Controversial elements of a new education law are in doubt and some have been suspended after protests in more than forty Spanish cities including Madrid (pictured above), with thousands of students, parents and teachers taking to the streets, Andrea Pérez writes.
What does bilingual education have in common with marijuana, condoms, the death penalty and gun control? In the US state of California, those were some of the topics raised by seventeen different referendums on 8 November, the day of the general election, Kelly Franklin writes.
A GROUND-BREAKING randomised control trial in four Madrid nurseries appears to show that children between eight months and three years old can acquire foreign L2 through hyper-stimulating interaction with a native-speaking teacher while improving their L1 and problem-solving skills. Emphasis on the use of native speakers, however, has caused controversy in Spain’s educational circles.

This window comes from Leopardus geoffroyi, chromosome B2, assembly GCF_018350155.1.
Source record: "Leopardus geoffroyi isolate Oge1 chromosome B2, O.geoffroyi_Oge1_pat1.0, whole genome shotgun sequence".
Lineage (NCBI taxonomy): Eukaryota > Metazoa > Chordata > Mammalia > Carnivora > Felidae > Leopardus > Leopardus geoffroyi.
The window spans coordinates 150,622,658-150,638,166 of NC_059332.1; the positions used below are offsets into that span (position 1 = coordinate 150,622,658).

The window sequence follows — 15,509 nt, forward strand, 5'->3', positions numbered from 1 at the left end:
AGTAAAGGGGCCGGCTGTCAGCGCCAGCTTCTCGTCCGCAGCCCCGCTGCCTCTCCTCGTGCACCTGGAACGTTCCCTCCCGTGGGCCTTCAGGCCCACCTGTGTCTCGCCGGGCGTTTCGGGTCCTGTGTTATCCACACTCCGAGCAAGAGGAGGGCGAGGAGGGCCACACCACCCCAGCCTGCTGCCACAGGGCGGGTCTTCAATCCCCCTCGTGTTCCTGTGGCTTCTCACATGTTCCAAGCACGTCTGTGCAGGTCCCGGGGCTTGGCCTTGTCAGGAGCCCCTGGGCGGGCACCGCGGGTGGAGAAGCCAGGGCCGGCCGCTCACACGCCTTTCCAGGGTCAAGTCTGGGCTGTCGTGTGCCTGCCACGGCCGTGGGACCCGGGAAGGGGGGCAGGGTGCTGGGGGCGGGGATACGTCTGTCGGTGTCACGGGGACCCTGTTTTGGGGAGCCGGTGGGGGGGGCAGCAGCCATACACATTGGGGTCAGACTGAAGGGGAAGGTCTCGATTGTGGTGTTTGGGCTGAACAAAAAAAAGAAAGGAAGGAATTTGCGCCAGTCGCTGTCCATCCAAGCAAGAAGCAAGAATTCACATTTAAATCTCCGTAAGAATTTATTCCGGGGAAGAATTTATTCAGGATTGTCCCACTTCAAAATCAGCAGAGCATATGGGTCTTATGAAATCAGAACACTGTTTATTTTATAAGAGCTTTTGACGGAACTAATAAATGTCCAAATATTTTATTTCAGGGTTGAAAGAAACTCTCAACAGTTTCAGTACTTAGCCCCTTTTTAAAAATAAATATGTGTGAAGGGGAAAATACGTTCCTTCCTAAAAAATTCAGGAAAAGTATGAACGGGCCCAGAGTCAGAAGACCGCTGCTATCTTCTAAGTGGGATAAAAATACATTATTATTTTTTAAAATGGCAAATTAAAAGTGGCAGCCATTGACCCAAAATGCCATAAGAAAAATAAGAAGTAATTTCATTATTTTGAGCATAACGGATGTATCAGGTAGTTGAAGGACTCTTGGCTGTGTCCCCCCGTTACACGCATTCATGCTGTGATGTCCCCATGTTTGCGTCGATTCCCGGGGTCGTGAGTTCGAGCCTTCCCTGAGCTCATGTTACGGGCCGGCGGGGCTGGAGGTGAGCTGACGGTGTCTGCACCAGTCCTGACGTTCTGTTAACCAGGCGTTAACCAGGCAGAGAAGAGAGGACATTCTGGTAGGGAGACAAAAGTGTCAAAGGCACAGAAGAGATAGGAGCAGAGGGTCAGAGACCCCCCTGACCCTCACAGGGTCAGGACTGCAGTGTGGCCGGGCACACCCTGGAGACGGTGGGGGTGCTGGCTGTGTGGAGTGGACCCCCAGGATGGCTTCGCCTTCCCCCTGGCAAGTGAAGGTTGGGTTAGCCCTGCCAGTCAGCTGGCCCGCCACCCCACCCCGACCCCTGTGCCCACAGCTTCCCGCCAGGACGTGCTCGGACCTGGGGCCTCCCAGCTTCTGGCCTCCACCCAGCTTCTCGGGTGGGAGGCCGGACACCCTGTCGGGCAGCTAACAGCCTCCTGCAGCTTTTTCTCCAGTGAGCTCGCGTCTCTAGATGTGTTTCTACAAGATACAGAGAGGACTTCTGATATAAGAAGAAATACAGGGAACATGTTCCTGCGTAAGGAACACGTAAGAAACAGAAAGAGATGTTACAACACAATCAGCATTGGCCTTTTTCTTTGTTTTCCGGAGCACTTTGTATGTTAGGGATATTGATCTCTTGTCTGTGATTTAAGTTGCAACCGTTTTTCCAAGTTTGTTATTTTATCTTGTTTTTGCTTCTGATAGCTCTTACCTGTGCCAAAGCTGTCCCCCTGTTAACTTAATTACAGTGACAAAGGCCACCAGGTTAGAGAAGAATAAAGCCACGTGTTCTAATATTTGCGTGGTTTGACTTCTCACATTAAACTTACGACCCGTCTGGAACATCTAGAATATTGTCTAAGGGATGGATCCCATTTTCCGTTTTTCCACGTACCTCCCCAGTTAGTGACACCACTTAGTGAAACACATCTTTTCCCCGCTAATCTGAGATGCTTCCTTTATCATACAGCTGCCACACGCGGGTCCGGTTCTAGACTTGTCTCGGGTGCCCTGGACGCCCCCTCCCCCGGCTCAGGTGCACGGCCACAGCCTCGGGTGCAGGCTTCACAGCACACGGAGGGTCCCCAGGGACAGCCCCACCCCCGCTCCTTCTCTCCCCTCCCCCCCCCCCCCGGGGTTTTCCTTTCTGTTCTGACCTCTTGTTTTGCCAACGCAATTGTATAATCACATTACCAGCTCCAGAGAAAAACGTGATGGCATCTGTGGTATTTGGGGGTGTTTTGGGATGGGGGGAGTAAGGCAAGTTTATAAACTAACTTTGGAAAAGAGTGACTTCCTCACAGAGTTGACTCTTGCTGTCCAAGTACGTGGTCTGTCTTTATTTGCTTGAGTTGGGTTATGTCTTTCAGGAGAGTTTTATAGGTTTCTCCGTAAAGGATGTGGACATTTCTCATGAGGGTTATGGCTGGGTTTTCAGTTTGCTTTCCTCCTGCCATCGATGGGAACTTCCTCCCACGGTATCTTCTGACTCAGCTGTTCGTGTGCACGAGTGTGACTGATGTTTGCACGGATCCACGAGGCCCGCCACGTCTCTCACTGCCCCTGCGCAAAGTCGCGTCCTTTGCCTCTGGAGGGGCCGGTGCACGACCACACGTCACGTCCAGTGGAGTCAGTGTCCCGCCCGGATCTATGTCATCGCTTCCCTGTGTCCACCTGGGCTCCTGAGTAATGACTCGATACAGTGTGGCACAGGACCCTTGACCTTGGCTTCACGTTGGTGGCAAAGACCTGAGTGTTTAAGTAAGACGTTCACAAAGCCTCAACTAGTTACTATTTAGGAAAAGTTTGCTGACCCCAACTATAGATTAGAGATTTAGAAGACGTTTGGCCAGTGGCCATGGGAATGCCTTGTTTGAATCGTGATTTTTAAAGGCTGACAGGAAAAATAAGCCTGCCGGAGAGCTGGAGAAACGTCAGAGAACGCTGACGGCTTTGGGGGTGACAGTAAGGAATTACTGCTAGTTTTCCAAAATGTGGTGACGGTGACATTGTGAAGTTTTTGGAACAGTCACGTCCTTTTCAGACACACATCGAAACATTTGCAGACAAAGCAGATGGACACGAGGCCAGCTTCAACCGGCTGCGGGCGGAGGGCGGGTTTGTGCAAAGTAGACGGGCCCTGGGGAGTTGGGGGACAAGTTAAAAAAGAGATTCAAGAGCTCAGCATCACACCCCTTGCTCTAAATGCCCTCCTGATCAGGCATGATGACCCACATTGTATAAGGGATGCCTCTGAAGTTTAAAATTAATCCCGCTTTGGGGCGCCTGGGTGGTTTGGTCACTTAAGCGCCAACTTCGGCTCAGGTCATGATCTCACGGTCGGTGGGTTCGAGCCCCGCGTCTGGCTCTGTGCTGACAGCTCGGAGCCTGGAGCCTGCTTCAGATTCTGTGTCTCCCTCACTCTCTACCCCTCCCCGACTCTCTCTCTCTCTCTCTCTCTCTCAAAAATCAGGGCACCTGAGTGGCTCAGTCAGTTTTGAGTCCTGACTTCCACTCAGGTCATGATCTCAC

Monash University and Curtin University, two Australian institutions with campuses in Malaysia, are facing criticism for advising their students not to participate in rallies against the Malaysian government. The registrar of Monash University issued a warning via email to all students, with the prospect of possible ‘disciplinary proceedings’ for any students arrested as a result of their participation in ‘illegal gatherings’. It seems this is the first time that private universities in the country issue such warnings to their students.